For as long as sports have been played, competitors have done whatever is possible or necessary to gain an advantage over opponents. In baseball, guys have tried to steal signs since the 1800s, and some players still cork bats and scuff or smear "substances" on the ball. Remember the pitcher in Major League whose chosen performance enhancer was snot?
In the 1980s, the New York Islanders were believed to have swapped out the high-test coffee in the visitors' locker room with decaf. Hell, the New England Patriots have built a dynasty smudged by scandals, from illegally videotaping foes to deflating footballs.
So despite the fact that the St. Louis Cardinals are known for "doing it right," developing news surrounding an alleged hacking scandal shouldn't shock anyone. While it may be classified as a form of cheating, it is simply a product of evolving technology. From tanking games, tripping opponents, and painting locker rooms pink, to munching greenies and injecting steroids, to videotaping practices and cyber warfare, this is the next logical step.
It's a wonder it hasn't happened before.
We live in a digitally connected world in which corporate espionage and computer hacking are major concerns for big business. Ask Target or any other company that's been compromised recently. If you have a Twitter account, you've likely had to change your password more than once after your account started spouting a deluge of erectile dysfunction ads. You didn't tweet them. You were hacked. Allegedly.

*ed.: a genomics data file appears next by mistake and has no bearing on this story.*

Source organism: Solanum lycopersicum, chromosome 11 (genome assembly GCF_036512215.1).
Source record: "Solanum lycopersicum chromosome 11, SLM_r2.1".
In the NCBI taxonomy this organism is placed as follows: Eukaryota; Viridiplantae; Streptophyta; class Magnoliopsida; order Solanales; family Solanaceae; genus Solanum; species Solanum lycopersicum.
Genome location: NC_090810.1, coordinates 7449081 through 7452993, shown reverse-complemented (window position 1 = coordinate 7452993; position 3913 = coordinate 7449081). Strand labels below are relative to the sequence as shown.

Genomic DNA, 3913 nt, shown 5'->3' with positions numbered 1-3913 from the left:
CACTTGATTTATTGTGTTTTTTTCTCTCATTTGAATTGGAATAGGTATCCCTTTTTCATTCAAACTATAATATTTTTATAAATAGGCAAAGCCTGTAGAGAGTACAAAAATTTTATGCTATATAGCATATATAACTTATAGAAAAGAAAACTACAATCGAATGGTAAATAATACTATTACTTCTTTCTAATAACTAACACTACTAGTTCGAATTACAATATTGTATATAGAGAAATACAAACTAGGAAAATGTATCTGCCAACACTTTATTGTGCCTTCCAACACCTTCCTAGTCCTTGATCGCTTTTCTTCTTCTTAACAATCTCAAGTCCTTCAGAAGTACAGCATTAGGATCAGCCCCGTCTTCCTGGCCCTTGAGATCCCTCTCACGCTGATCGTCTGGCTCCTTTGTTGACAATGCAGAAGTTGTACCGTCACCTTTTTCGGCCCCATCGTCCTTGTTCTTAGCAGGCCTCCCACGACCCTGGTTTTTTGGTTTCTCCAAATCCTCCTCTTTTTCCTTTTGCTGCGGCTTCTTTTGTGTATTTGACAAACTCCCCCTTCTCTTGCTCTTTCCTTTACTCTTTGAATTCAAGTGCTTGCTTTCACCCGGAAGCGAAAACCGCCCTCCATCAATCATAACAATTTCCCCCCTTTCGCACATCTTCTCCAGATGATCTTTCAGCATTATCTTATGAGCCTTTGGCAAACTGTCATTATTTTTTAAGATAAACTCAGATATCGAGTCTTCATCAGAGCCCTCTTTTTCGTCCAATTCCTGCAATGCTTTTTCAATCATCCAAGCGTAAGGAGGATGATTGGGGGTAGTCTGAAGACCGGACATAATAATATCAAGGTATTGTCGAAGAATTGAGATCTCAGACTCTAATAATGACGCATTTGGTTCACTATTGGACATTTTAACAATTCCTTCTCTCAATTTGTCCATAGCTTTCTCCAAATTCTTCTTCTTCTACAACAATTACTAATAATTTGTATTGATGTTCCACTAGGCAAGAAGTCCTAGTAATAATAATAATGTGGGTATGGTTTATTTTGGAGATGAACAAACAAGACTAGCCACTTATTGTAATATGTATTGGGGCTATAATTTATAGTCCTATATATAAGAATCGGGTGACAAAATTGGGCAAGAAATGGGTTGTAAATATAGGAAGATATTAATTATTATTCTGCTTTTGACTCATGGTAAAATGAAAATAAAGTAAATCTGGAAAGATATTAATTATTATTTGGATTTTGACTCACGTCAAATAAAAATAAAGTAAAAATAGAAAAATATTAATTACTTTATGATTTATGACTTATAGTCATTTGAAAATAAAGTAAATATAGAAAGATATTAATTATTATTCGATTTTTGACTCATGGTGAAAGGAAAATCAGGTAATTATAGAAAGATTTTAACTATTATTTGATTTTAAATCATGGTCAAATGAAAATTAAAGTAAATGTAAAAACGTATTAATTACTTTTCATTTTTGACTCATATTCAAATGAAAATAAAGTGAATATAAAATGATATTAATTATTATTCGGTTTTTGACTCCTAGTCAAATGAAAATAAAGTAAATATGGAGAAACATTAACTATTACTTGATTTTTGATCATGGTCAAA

So now the Houston Astros may have been hacked by the St. Louis Cardinals front office. According to published reports, the FBI and Justice Department prosecutors, fresh off their FIFA probe that tore soccer's international body wide open, are setting their sights on a possible cyber breach between baseball rivals. The Cardinals are accused of stealing player personnel information from the Astros computer database, dubbed "Ground Control."
"The St. Louis Cardinals are aware of the investigation into the security breach of the Houston Astros' database. The team has fully cooperated with the investigation and will continue to do so," the Cardinals said in a statement. "Given that this is an ongoing federal investigation, it is not appropriate for us to comment further."
Investigators have said the scheme was borne out of a personal vendetta some Cardinals staffers may have harbored against former executive Jeff Luhnow, who is now the GM of the Astros. The Cardinals are believed to have gained access to the Astros computers by using Luhnow's old passwords. Or, more simply, "the intrusion did not appear to be sophisticated." To be fair, it's the same way the guys on Silicon Valley "hacked" End Frame.
Some of the leaked information may have been anonymously published online last year on Deadspin, including 10 months of internal trade talks. The data offered interesting insight behind MLB negotiations, but it turns out it may have been a prelude to the FBI investigation into the first known hacking of an opponent's computer system.
Welcome to the new world of cheating in pro sports. Don't drink the coffee, double-check the footballs, and, for the love of god, make sure you regularly change your passwords.
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